Sunday, 30 August 2015
Contemporary Social Psychological Theories,
Ed. Peter J Burke, Stanford University Press, 2006,
Chapter 5 "Identity Theory" (pp. 88-110), page 90
Stets sums up her assertions with this:
We need to think of social, role and person identities as simultaneously operating in situations. Within groups, there are roles and persons play out these roles in different ways. For example, the role identity of teacher is within the larger category or group of academics (the in-group) compared to non-academics (the out-group). When enacting the role of teacher, some teachers are dominant while others are submissive. Some are kind and compassionate while others are unkind and hard-hearted. Which identity we focus on will make salient some issues and not others in the situation.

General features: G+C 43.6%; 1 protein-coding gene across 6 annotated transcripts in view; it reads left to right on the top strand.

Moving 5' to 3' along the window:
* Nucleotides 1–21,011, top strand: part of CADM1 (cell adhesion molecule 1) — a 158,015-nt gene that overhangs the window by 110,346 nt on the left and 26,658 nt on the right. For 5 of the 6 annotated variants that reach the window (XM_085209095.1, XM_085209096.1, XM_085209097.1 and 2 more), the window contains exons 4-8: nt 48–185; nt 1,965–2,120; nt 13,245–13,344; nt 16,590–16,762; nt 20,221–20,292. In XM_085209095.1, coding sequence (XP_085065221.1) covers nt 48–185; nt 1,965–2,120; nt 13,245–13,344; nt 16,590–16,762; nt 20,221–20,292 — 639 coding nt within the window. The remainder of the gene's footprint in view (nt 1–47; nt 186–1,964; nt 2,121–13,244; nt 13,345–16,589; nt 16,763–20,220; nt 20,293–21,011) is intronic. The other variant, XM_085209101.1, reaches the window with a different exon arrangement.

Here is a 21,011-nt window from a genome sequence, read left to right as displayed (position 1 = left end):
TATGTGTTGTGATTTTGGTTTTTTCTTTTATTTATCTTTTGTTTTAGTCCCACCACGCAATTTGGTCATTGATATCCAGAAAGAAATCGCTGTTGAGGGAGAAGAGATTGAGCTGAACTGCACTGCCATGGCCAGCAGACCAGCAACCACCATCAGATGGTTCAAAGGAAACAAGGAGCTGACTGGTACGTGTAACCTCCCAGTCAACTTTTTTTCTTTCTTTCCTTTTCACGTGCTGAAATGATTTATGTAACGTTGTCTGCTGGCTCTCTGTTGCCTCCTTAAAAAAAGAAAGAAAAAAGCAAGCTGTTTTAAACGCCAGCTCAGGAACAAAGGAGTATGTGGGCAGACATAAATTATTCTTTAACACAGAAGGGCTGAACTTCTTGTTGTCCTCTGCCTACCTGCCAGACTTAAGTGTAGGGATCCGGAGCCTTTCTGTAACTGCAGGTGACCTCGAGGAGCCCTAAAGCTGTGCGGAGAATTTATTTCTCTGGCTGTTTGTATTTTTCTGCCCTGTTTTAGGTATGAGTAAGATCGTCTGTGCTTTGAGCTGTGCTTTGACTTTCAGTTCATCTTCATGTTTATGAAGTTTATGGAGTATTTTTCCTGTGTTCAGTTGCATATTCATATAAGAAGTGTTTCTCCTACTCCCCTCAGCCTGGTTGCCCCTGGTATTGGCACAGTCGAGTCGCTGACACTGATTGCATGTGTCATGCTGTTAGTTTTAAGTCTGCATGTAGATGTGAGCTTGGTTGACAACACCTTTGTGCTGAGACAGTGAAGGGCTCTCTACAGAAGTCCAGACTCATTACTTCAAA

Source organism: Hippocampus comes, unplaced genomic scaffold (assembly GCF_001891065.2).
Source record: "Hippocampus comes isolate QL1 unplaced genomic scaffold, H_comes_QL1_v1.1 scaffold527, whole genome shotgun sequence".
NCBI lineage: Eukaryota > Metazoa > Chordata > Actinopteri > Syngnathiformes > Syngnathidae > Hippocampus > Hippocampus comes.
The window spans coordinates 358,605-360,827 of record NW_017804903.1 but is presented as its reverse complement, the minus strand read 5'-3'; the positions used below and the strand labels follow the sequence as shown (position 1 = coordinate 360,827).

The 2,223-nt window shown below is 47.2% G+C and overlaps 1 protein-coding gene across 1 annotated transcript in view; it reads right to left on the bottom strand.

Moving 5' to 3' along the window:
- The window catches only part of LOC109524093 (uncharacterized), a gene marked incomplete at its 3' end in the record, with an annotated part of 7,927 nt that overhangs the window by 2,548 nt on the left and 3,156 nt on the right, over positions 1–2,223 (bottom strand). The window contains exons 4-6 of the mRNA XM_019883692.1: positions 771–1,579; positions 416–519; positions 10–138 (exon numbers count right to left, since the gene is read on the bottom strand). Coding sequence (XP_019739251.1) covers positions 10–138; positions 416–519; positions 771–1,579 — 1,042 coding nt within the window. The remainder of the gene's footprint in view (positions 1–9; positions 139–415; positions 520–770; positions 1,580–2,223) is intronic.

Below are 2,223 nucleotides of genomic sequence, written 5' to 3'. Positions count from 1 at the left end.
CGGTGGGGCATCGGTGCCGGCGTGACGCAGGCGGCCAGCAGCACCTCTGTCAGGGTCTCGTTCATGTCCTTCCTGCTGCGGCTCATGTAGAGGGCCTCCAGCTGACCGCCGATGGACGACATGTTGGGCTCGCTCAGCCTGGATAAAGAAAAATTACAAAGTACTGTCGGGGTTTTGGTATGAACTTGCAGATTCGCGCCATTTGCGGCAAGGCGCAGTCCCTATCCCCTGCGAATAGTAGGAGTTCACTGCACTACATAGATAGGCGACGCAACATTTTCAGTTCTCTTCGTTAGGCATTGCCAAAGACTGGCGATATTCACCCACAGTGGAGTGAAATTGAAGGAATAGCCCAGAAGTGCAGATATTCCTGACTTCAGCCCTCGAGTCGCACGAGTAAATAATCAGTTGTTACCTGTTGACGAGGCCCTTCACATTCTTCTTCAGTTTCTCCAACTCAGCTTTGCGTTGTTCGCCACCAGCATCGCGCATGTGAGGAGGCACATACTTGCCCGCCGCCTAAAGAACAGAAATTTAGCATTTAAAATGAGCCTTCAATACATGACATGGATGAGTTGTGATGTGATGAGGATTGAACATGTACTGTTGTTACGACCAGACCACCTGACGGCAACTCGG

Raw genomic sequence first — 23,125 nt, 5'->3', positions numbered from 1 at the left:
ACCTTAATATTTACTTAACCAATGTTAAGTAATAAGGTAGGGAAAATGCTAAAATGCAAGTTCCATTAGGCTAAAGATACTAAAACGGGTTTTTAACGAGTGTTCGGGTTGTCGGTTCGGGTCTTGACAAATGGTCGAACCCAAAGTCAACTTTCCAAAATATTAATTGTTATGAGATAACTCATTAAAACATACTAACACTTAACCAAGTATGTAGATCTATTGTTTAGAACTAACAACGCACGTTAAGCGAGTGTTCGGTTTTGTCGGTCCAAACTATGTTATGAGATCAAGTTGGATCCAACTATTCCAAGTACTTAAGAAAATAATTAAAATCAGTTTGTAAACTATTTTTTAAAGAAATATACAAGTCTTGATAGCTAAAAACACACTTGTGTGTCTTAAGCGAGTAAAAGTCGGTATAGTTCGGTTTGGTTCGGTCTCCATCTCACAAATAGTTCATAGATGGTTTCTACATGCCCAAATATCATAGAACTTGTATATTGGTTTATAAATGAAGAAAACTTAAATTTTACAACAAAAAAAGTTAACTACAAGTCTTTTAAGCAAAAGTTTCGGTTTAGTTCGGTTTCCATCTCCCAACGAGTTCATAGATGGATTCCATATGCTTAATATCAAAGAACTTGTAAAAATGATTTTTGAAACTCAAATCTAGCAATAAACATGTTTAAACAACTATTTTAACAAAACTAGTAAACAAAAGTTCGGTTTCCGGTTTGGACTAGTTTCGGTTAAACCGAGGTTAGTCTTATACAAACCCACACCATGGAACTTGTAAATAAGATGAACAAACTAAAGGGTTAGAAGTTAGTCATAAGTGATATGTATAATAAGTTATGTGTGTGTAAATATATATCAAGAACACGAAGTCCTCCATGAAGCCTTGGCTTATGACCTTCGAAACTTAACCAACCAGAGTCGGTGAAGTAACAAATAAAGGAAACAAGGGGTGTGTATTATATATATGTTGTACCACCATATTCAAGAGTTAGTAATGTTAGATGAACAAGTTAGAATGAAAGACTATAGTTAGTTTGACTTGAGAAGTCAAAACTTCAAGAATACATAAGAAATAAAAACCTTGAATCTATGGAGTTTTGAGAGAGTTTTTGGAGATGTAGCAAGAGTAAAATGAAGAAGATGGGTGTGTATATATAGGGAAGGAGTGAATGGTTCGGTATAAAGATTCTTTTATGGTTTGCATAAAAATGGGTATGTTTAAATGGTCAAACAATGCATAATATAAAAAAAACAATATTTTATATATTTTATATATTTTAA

Is there, underneath, one overall identity that defines who we are that then underpins and colours all others? How could Paul say, "I have been crucified with Messiah - it is Messiah who lives in me", if there is not one core self which is fundamentally changed by being in relationship with G-d and which then affects everything else in life?